There are other career problems. Little girls do tend to get typecast as little girls. "I have brown hair, brown eyes and freckles," says Quinn. "If I had blond hair, blue eyes and freckles, I'd be even more into typecasting. Let's face it; they do stereotype you. Especially in those Disney movies. Have you ever seen a Disney movie with a dark-haired girl as the heroine No. Because they think blond looks 'wholesome.' I got down to the last two girls for a Disney movie once, and the other one was a blond, and she got the part."
Exasperated look. A slightly mopey shaggy dog named Ginger barks suddenly, but the little girl in the OshKosh B'Gosh overalls is not startled. "That's Ginger. She's my half-oyote, half-German sheperd bayyy-beee. Come here, Ginger." Quinn also has two hamsters and "Pooh, the fat cat of the Century." And she has two-much-older half-brothers both in their 20s; Quinn's father died last year.
She recalls making "The Goodbye Girl" as a thoroughly happy experienced except for the spaghetti-eating scene. "It took three days to shoot and I gained three pounds. It tasted AWFUL - no offense to the sound crew who cooked it. But it was AWFUL."
It took her "a little metnthol" to bring her to tears for the touching scene with Dreyfuss in the hansom cab; Quinn can't yet cry on cue. She is told the old story about how tears would be elicited from Margaret O'Brien on movie sets: O'Brien's aunt would tell her that her dog had just died.
"Personally, I don't think that something like that could have fooled me," says Quinn. "I don't think it fooled her, either. She was professional enough to go out there and shed tears. I heard that one time Margaret O'Brien asked the director, 'Should I let the tears go ail the way down my face or should I stop them half way?'"
In school, "I'm a real turkey at math," Quinn says, but reading in her best subject. If she watches TV, she watches "Rhoda" or "60 Minutes" - I love '60 Minutes'" - but TV-watching is restricted by her mother. So Quinn does the unorthodox thing; she reads.
"The best book I ever read was 'Little Women,' even though I did find Louisa May Alcott's other books pretty soppy. I have to admit it - she wrote something called 'Jack and Jill,' which I read and it's just heartrending that she could go from such a good book to such a loser. 'Jack and Jill -' (she assumes a prissy, melodramatic voice)' - Oh Jill! I have to leave you now for 25 minutes, will you be all right?' 'Yes, but it'll be hard to live without you.'"
Quinn flutter her eyelashes like Lillian Gish in distress.
"You know, Quinn has been very fortunate," says her mother. "She's met some of the bigger children in the industry and they've all been nice. She's had nothing but positive experiences in the business. I've run into a couple of mothers who were rather hateful, and a couple of directors who were really bad people, but that's part of life. She could meet that kind of person anywhere. She had a teacher once in public school who was just awful."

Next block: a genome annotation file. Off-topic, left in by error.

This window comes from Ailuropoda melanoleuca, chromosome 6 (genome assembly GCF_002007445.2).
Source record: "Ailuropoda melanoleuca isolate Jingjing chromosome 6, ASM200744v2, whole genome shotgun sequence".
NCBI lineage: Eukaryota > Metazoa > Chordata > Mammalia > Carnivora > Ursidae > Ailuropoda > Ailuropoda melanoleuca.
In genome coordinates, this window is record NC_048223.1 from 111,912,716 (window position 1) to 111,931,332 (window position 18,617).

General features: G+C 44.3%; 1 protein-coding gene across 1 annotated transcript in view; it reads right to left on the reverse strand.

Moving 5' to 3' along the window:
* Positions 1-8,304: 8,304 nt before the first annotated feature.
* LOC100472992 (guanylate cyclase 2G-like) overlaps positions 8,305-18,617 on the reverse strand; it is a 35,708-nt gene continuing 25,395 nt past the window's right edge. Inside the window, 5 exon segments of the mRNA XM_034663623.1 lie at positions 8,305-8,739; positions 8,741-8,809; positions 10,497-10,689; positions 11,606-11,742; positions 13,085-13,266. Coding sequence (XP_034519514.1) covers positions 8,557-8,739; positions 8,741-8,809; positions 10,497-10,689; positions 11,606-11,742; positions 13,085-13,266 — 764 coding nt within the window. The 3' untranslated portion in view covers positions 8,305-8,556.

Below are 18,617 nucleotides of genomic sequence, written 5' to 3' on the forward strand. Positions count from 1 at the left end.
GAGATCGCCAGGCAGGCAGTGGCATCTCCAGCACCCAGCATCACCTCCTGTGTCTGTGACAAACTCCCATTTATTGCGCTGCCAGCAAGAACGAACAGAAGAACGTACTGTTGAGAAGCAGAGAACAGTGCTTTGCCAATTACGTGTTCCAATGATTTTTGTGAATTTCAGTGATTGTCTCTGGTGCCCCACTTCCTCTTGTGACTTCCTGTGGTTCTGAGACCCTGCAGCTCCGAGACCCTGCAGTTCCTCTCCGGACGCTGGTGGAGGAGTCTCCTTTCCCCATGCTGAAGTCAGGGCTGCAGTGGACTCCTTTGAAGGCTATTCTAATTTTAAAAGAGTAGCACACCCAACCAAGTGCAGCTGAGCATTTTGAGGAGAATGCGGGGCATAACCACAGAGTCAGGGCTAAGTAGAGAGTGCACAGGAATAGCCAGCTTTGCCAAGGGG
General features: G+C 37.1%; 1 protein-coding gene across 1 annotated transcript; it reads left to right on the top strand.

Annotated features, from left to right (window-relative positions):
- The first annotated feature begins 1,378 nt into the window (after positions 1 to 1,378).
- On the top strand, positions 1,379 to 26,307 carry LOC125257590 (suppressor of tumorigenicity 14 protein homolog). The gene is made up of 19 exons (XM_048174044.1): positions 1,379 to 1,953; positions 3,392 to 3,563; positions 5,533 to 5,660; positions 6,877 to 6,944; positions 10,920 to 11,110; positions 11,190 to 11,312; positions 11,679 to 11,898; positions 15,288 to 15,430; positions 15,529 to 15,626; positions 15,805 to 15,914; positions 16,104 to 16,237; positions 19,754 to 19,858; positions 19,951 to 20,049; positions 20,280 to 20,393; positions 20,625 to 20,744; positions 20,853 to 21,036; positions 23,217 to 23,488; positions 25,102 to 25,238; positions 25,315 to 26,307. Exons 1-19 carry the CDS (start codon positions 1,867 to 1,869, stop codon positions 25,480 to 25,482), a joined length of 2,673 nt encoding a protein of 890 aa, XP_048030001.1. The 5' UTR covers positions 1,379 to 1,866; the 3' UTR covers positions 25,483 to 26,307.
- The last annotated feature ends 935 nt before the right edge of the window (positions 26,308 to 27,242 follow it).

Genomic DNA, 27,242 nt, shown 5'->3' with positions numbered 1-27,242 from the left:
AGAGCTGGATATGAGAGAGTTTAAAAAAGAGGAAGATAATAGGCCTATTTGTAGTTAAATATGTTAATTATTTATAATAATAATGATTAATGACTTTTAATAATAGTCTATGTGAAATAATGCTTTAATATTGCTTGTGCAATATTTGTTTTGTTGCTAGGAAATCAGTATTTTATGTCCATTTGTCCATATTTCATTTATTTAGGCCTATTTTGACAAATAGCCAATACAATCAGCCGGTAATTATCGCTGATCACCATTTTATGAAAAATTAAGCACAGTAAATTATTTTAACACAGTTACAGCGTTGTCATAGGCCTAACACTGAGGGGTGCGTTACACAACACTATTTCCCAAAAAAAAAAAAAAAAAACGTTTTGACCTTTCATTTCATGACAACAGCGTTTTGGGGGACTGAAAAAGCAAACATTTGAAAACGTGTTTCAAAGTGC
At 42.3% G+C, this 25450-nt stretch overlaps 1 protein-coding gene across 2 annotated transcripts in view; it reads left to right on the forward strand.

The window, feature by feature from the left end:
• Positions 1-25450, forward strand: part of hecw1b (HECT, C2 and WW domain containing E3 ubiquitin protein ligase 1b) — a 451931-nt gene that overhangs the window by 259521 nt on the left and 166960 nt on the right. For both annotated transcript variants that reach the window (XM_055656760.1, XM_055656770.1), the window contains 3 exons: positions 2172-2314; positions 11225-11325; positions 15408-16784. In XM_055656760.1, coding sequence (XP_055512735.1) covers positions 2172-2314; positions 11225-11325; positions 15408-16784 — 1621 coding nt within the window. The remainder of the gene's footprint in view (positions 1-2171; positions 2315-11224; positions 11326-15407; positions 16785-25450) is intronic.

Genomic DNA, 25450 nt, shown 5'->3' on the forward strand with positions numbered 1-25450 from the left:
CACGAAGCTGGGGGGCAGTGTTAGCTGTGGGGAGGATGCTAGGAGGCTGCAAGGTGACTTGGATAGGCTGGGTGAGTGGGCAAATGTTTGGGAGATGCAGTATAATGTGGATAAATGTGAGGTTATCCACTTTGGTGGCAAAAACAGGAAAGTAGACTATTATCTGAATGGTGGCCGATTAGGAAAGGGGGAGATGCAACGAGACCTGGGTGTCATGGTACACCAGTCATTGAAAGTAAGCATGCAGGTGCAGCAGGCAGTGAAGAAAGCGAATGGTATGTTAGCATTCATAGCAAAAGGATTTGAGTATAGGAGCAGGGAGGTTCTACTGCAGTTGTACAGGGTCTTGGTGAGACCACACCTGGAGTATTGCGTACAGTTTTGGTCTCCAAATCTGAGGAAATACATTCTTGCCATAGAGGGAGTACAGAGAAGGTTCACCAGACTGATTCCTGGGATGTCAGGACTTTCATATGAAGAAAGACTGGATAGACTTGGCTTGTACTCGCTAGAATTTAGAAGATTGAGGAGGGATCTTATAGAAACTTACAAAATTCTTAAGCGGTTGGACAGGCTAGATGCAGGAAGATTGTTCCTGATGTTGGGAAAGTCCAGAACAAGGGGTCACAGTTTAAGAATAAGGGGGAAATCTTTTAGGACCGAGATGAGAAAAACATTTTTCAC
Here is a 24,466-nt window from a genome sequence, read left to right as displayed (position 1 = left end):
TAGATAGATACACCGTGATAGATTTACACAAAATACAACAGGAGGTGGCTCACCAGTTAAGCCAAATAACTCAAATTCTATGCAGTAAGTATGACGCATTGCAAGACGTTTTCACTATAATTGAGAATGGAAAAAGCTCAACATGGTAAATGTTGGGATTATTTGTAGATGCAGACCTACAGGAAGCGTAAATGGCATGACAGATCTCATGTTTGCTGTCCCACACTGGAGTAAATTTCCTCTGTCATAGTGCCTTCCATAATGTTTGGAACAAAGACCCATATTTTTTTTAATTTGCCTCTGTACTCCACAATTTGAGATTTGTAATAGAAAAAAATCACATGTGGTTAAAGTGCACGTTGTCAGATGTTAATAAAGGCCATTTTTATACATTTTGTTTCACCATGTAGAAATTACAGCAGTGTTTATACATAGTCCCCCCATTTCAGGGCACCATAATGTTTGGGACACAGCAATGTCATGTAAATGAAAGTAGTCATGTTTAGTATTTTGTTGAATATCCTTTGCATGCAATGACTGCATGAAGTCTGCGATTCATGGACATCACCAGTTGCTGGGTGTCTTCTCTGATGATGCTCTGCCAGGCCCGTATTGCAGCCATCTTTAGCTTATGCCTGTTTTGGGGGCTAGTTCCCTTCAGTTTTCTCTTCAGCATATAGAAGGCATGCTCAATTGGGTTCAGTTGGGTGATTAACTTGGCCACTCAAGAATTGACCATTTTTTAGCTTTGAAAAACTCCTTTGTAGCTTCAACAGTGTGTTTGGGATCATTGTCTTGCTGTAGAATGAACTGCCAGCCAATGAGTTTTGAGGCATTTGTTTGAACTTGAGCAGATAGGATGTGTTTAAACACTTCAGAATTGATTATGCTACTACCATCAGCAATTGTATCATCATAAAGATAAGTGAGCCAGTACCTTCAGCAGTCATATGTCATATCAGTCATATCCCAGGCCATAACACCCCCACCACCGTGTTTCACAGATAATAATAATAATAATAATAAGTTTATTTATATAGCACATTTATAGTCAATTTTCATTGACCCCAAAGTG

"She hated me," says Quinn. "She loved to blow a police whistle in my ear every five minutes."
But isn't it hard for Quinn to adjust to being a star?
"She isn't a star," Jan says. "She's a working child."
"Muhhh-thurr, that sound weird," says Quinn.
"Well, it's absolutely true."
"I know it's true but it sounds weird."
"Remember our dinner companion at the premiere party in New York - Claudette Colbert?" Quinn's mother asks her. "Now THAT is a star."
Quinn shrugs. "Have you taken the grand tour of the house?" she asks her visitor, and with that escorts him off through the house's several levels, which is what happens when you build a house on a hill. In the kitchen, Quinn asks. "You want an avocado? California unfortunately gets the heart of the avocado season. It is ALWAYS the heart of the avocado season. And I absolutely despise - OH!" Quinn has suddenly noticed that outside on the terrace there lies a fallen butterfly, motionless on a flat stone.
"Oh, what a beauty! Wait a minute." She rushes out, kneels down and looks at the quiet little thing. It has dark blue wings with bright yellow edges. Hollywood dogs are barking in the distance and dusk is making the view of Los Angeles below a musky grainy print.
"What a beauty," Quinn whispers again. She is watching the butterfly closely. "Alive? Ummmmm . . . No, I don't think it is. You know, we have a butterfly tree up there, and along about April, the thing practically ERUPTS which butterflies. Bright oranges and blacks.
"MAMA!" she calls out. "Look at this beautiful butterfly I found!" She has picked it up and is cradling it in her hands now, walking slowly toward the back door. "It died, poor thing, but it's still beautiful," she says, and it seems reassuringly evident at this moment that if Quinn wins the Oscar on April 3, it probably won't mean as much to her as the silent dead bug she is carrying into the kitchen.